Protest in the tiny village enjoys the regular support of Palestinians from surrounding areas, as well as that of Israeli and international activists. Demonstrations in Nabi Saleh are also unique in the level of women participation in them, and the role they hold in all their aspects, including organizing. Such participation, which often also includes the participation of children reflects the village’s commitment to a truly popular grassroots mobilization, encompassing all segments of the community.
The response of the Israeli military to the protests has been especially brutal and includes regularly laying complete siege on village every Friday, accompanied by the declaration of the entire village, including the built up area, as a closed military zone. Prior and during the demonstrations themselves, the army often completely occupies the village, in effect enforcing an undeclared curfew. Military nighttime raids and arrest operations are also a common tactic in the army’s strategy of intimidation, often targeting minors.
In order to prevent the villagers and their supporters from exercising their fundamental right to demonstrate and march to their lands, soldiers regularly use disproportional force against the unarmed protesters. The means utilized by the army to hinder demonstrations include, but are not limited to, the use of tear-gas projectiles, banned high-velocity tear-gas projectiles, rubber-coated bullets and, at times, even live ammunition. The use of banned 0.22″ munitions by snipers has also been recorded in Nabi Saleh.
The use of such practices have already brought about the death of Mustafa Tamimi and caused countless injuries, several of them serious, including those of children – the most serious of which is that of 14 year-old Ehab Barghouthi, who was shot in the head with a rubber-coated bullet from short range on March 5th, 2010 and laid comatose in the hospital for three weeks. Due to the wide-spread nature of the disproportionate use of force, the phenomenon cannot be attributed to the behavior of individual soldiers, and should be viewed as the execution of policy.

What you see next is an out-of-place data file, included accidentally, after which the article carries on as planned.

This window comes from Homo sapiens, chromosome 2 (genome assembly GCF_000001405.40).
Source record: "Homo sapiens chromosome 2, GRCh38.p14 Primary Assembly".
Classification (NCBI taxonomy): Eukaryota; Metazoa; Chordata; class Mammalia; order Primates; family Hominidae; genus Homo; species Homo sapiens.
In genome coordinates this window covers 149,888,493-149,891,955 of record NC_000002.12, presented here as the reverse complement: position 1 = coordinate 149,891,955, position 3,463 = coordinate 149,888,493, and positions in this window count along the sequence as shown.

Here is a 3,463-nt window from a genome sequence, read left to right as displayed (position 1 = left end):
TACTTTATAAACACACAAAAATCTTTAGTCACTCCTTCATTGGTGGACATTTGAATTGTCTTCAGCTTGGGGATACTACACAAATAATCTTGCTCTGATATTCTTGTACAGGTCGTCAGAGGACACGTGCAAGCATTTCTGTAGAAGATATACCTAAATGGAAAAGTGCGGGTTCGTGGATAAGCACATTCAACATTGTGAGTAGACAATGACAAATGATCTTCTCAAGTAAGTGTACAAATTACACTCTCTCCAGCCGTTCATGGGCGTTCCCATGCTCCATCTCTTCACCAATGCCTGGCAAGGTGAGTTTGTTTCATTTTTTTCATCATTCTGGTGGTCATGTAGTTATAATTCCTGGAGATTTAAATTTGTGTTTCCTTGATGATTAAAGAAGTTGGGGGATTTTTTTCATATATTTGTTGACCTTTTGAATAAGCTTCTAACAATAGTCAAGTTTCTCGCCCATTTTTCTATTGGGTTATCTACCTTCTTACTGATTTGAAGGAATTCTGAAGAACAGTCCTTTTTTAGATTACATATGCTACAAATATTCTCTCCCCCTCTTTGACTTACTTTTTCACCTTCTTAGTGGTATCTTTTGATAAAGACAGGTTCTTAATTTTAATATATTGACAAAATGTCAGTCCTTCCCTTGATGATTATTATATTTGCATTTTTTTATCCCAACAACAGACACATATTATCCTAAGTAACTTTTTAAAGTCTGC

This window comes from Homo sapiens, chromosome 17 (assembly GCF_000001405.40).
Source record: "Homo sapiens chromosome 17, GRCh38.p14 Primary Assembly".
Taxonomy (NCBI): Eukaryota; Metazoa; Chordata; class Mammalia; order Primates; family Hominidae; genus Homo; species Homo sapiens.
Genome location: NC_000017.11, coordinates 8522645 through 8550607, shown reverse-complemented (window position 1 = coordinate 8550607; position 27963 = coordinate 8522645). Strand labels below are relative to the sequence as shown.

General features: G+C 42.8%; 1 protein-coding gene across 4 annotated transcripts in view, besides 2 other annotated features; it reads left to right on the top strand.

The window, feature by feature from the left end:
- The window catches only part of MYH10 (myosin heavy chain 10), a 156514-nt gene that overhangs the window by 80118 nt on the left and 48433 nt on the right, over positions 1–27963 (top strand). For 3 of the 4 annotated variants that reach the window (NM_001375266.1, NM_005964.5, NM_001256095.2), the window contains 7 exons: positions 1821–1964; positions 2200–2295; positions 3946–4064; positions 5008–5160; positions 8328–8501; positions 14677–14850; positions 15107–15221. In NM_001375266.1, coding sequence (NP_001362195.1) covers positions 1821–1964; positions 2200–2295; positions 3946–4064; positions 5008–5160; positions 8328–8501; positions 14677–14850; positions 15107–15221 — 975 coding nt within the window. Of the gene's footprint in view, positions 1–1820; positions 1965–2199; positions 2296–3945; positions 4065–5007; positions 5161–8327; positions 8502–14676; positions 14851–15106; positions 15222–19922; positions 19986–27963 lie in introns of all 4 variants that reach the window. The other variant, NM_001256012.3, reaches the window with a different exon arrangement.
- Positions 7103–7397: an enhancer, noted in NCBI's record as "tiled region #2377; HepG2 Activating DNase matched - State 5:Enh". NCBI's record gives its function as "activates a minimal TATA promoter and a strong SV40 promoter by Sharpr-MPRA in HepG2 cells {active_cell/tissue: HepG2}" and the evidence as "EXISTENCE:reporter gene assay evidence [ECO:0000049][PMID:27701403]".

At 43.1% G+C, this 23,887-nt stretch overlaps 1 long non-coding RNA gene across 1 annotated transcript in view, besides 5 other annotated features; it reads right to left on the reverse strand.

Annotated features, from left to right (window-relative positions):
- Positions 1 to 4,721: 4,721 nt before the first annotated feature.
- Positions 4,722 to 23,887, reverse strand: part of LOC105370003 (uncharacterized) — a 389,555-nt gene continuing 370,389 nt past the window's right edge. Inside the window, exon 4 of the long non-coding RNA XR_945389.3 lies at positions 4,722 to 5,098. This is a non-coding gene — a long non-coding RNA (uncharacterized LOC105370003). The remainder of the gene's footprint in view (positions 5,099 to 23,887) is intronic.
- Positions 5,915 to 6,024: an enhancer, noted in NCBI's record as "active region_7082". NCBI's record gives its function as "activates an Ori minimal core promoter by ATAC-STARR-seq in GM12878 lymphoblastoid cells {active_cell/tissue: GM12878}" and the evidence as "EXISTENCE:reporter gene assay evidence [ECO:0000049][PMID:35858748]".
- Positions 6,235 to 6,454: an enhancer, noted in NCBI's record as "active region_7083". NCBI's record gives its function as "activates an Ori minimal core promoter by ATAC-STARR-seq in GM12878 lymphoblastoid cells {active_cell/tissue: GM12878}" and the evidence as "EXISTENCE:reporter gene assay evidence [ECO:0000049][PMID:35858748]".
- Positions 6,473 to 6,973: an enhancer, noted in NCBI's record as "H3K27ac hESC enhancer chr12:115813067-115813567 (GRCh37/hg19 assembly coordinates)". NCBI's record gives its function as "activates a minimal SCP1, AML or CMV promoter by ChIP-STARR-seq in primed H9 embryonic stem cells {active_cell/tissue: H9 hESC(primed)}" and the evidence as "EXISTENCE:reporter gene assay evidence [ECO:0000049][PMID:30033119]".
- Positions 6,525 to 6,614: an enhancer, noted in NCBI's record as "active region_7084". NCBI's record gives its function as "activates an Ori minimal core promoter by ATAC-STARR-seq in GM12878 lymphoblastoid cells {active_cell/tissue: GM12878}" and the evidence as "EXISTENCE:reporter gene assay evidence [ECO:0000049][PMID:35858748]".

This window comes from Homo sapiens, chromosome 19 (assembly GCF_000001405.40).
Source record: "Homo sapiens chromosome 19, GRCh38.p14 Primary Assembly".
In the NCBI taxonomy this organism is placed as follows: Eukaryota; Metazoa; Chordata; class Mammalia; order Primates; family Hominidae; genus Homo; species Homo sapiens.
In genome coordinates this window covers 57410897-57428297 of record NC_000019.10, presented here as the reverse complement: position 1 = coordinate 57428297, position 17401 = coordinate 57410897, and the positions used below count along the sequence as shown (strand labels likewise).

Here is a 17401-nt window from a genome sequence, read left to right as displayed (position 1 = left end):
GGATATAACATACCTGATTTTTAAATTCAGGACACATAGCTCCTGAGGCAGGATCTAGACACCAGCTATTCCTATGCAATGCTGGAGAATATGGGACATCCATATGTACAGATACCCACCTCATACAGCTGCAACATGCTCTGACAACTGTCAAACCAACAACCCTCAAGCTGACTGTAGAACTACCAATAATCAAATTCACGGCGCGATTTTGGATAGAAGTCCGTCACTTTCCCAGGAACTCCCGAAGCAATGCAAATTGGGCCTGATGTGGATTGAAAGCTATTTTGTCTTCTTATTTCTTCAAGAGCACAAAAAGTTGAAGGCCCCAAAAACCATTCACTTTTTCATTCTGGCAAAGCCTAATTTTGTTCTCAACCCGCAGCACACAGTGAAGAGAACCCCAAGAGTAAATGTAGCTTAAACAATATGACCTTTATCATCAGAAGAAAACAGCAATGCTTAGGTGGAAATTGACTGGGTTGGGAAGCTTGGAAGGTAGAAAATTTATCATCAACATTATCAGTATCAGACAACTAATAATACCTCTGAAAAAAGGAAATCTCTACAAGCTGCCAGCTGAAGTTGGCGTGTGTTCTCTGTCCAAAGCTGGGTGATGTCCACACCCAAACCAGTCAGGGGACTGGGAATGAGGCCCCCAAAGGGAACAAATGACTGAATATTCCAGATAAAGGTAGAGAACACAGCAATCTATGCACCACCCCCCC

Tear-gas, as well as a foul liquid called “The Skunk”, which is shot from a water cannon, is often used inside the built up area of the village, or even directly pointed into houses, in a way that allows no refuge for the uninvolved residents of the village, including children and the elderly. The interior of at least one house caught fire and was severely damaged after soldiers shot a tear-gas projectile through its windows.
Since December 2009, when protest in the village was sparked, hundreds of demonstration-related injuries caused by disproportionate military violence have been recorded in Nabi Saleh.
Between January 2010 and June 2012, the Israeli Army has carried 98 arrests of people detained for 24 hours or more on suspicions related to protest in the village of Nabi Saleh, including those of women and of children as young as 11 years old. Of the 98, 31 were minors. Dozens more were detained for shorter periods. Two of the village’s protest leaders – Bassem and Naji Tamimi – arrested on protest-organizing related charges, were recognized by the European Union as human rights defenders. Bassem Tamimi was also declared a prisoner of conscience by Amnesty International. Catherine Ashton, the EU’s foreign policy chief, recently denounced his conviction by an Israeli military court and Human Rights Watch warned that he did not receive a fair trial.